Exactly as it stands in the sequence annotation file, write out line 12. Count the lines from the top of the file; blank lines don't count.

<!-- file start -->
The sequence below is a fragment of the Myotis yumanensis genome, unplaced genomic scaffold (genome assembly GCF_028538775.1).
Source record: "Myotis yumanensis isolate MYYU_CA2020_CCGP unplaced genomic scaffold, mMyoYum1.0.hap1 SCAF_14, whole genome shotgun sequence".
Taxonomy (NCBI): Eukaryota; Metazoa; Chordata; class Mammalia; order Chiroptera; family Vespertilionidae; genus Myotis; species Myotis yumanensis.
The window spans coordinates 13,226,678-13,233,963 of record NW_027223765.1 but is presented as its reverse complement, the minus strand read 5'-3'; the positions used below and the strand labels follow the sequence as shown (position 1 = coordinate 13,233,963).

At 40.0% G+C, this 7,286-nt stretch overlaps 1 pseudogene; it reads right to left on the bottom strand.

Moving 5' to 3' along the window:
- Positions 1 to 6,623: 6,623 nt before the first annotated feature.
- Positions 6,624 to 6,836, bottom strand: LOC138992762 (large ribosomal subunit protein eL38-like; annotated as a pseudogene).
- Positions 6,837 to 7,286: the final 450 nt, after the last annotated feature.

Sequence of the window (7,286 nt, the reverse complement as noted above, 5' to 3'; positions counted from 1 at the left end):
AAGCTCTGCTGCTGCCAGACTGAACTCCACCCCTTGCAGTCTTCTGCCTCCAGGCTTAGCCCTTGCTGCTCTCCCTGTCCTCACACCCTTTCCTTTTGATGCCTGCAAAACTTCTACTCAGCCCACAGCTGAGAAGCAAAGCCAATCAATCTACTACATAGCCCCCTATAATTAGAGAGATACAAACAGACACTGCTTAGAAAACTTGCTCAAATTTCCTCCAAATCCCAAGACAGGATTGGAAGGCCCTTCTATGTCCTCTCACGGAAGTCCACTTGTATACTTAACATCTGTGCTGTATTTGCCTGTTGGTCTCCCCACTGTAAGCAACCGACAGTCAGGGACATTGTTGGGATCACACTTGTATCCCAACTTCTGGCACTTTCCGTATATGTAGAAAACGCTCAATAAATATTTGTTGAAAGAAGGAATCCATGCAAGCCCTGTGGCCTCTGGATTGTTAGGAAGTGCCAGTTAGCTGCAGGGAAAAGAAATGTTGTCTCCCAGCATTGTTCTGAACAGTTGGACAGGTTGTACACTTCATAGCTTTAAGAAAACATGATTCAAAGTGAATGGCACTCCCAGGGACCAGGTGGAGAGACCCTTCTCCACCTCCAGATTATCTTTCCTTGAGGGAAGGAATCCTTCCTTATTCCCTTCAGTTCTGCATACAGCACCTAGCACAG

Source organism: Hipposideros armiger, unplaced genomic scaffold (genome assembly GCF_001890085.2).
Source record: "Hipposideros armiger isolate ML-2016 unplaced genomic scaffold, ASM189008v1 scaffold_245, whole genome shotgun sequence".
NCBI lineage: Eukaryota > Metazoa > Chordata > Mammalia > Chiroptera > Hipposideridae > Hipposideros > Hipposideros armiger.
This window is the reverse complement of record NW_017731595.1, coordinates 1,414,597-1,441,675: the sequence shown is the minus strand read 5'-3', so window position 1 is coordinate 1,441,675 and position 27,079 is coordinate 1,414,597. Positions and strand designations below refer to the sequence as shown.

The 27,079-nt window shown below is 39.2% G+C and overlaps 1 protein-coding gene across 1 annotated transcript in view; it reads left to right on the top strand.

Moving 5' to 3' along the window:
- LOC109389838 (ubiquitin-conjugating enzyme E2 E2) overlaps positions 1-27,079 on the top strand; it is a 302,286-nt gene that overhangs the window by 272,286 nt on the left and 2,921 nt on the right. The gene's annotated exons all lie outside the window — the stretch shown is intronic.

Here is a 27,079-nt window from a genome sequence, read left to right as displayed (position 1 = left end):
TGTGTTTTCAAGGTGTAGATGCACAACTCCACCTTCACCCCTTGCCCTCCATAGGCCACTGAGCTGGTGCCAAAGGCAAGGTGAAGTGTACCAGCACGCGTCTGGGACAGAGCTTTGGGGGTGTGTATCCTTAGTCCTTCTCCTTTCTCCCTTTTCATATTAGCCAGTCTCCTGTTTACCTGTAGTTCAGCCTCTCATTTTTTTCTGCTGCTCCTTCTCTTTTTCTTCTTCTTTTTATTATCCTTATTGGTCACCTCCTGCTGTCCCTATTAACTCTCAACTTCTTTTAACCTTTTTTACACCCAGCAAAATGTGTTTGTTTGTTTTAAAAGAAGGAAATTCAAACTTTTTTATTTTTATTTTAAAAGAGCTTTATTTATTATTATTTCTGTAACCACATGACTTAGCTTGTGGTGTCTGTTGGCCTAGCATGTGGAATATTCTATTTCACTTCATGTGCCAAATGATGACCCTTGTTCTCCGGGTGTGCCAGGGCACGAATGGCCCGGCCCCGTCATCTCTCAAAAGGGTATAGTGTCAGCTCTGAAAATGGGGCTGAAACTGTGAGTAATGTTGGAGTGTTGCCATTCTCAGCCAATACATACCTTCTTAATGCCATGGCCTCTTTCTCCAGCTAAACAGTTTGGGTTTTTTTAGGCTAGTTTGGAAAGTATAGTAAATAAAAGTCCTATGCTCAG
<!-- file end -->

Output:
Source organism: Hipposideros armiger, unplaced genomic scaffold (genome assembly GCF_001890085.2).